Nick Margiasso’s tennis career has taken him all over all over the world, but it was the chance to start a program at New Jersey City University that brought him home.
“It might sound a little cliché, but becoming the new coach at NJCU is really a dream job for me and my family,” Margiasso shared in a press release when he was hired. “I’ve worked and lived all over the world, but my roots are all in the greater New York-New Jersey area, so coming back to focus on building a college tennis program at home at a university on the rise is really coming full circle.”
Margiasso was hired by NJCU in April 2020 which is late in the process for any coach starting their recruiting — let alone starting a new program during a pandemic.
“Our school is made up of mostly kids that are from Jersey City or 15 minutes away,” Coach Margiasso said. “The problem was by the time I was hired most of those kids were already [committed] so I had to look more internationally and at transfers.”
Margiasso leaned on his vast experience in the tennis industry to help him build the program. Before coming to the Gothic Knights, he spent time as the head coach at University of the Sciences in Philadelphia, an assistant at Savannah College of Art & Design, and owned and operated his own tennis and media company that handled coaching stints and media services for pro and junior players.
“[After being hired] I contacted everyone in the industry that I knew, explained the situation and said send me everyone you got,” Margiasso recalled.
While Margiasso was able to get some leads and some help from his fellow coaches, he admits a lot of his acquaintances and colleagues thought he was a bit crazy.
“Honestly I think most people laughed at me,” Margiasso laughed. “They kind of just looked at me and said ‘God bless your heart.’”
Their reactions did not phase Margiasso as he has always done things a little differently.
While it was a lot of extra work for Coach Margiasso to start a program from scratch, there were also some definite advantages as well.
“When you take over [an existing] program you have to see what players are on board, who isn’t on board and that affects a team more than people give credence to,” Margiasso said. “Starting a new program was even more work than I expected, but it was worth it because I got to build the program brick by brick the way I wanted.”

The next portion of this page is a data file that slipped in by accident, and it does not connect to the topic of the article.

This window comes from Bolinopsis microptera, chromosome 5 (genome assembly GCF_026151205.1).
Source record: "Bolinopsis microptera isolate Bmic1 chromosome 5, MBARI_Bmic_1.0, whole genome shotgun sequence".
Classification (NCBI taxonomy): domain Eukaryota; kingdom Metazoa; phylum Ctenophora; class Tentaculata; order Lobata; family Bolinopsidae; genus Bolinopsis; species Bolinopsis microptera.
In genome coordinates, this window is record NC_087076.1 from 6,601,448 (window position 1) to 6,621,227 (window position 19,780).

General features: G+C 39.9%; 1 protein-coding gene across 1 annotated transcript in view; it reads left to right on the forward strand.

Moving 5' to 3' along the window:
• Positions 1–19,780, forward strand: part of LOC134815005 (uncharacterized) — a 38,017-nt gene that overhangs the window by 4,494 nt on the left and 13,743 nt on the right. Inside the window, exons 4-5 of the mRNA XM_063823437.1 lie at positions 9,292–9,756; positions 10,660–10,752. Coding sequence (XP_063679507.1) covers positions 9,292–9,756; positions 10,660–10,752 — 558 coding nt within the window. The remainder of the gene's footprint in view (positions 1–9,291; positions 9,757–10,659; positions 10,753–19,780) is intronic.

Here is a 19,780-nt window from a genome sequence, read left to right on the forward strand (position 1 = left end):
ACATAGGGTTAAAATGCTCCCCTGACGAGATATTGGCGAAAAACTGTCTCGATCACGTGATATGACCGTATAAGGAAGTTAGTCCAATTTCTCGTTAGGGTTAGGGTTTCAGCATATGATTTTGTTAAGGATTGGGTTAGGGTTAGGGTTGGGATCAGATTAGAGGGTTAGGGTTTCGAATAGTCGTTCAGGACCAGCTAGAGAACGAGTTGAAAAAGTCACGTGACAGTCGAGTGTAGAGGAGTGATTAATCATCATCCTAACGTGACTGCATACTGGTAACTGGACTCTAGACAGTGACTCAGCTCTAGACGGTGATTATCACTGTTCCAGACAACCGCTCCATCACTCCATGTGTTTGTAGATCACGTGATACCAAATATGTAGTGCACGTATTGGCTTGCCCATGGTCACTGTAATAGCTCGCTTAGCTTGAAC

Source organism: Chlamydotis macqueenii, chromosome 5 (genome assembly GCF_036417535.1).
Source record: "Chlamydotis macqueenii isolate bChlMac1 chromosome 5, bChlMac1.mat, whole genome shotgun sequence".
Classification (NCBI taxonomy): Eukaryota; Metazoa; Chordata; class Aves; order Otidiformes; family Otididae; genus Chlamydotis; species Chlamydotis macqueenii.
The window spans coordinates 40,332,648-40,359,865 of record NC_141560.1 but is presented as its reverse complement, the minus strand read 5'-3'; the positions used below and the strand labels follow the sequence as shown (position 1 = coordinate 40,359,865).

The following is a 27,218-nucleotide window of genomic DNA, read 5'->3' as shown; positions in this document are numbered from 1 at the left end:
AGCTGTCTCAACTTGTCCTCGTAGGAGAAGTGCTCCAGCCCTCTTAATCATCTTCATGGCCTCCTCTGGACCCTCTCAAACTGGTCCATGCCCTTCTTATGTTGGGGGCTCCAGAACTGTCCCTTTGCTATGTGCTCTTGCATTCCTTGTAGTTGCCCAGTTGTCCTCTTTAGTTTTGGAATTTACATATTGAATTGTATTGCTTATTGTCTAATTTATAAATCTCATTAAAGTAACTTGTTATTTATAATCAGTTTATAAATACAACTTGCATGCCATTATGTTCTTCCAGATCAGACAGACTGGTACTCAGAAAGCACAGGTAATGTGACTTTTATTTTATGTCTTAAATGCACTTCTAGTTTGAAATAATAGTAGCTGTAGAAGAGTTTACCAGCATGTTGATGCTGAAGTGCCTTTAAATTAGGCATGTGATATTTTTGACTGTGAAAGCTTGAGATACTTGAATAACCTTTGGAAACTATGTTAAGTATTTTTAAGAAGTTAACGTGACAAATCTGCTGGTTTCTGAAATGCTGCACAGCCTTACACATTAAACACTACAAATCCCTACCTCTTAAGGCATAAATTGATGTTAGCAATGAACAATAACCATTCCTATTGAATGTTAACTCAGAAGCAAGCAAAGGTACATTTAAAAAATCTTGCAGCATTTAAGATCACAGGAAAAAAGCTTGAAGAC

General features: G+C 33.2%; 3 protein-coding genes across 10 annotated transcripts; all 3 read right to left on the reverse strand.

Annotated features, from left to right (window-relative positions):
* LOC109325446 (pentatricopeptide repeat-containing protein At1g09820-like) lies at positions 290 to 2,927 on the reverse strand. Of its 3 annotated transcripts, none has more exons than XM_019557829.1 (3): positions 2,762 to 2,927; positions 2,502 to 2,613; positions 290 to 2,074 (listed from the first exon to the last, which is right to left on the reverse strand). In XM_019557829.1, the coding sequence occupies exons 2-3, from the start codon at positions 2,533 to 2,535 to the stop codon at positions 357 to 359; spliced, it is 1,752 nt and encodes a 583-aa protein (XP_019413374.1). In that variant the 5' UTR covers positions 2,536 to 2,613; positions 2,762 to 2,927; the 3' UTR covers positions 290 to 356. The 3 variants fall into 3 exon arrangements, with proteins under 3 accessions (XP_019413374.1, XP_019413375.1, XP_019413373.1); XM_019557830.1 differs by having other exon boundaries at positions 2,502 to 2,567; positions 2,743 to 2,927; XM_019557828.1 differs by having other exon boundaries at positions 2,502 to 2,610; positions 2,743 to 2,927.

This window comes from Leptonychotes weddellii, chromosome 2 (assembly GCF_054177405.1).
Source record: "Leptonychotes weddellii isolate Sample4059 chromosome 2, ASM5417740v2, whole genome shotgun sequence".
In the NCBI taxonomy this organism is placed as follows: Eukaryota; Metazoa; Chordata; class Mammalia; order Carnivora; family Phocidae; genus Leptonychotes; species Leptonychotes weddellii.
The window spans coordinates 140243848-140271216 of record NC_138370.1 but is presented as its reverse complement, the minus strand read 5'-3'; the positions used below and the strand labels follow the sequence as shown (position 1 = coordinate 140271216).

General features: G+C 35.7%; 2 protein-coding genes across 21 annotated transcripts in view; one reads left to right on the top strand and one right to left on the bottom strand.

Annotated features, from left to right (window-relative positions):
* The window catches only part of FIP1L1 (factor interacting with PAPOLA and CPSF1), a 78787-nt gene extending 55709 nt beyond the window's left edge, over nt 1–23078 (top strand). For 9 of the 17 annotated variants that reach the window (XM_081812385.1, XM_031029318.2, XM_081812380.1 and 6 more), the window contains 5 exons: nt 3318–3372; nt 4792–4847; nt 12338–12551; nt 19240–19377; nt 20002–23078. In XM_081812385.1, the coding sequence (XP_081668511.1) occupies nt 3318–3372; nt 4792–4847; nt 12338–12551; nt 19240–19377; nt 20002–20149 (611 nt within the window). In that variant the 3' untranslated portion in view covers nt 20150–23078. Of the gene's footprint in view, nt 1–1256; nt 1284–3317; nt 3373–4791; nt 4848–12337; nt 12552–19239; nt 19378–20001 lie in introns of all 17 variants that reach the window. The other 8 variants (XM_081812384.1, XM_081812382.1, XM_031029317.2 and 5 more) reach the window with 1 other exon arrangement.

Margiasso recruited an impressive seven men and four women for his team in four months. The women’s team typically competes in the fall, but due to the pandemic their season got moved to the spring –which gave Coach Margiasso more time to recruit the six players needed to field a women’s team.
“We haven’t even had time for tryouts, so I am sure we will be able to pick up a few more players,” Margiasso said.
Margiasso believes that having an administration that is behind him has been key to his ability to hit the ground running with the Gothic Knights.
“If your administration is behind you and they see the vision and they are excited about it too, the sky really is the limit of how hard you want to work,” Margiasso said. “It has been a lovefest, it is just the perfect marriage.”
While it has been a lot of work for Margiasso to start the program, he believes it is totally worth it.
“This is the most work I have ever had to do but it was totally worth it to be able to build the program the way I wanted,” Margiasso reflected. “I have done a lot of different things, but if you can [coach college tennis] for a living you are pretty lucky because it is an invigorating and fun way to spend your spring and your fall.”